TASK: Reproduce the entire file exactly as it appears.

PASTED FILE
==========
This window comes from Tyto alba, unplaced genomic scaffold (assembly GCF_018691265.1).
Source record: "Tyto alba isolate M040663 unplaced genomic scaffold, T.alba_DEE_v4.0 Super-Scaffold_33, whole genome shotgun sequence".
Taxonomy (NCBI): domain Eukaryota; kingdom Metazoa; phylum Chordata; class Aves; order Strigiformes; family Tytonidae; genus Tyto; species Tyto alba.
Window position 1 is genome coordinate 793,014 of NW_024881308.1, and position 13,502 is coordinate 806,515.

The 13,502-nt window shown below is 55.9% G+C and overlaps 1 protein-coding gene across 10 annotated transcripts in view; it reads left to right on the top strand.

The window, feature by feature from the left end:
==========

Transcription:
This window comes from Tyto alba, unplaced genomic scaffold (assembly GCF_018691265.1).
Source record: "Tyto alba isolate M040663 unplaced genomic scaffold, T.alba_DEE_v4.0 Super-Scaffold_33, whole genome shotgun sequence".
Taxonomy (NCBI): domain Eukaryota; kingdom Metazoa; phylum Chordata; class Aves; order Strigiformes; family Tytonidae; genus Tyto; species Tyto alba.
Window position 1 is genome coordinate 793,014 of NW_024881308.1, and position 13,502 is coordinate 806,515.

The 13,502-nt window shown below is 55.9% G+C and overlaps 1 protein-coding gene across 10 annotated transcripts in view; it reads left to right on the top strand.

The window, feature by feature from the left end: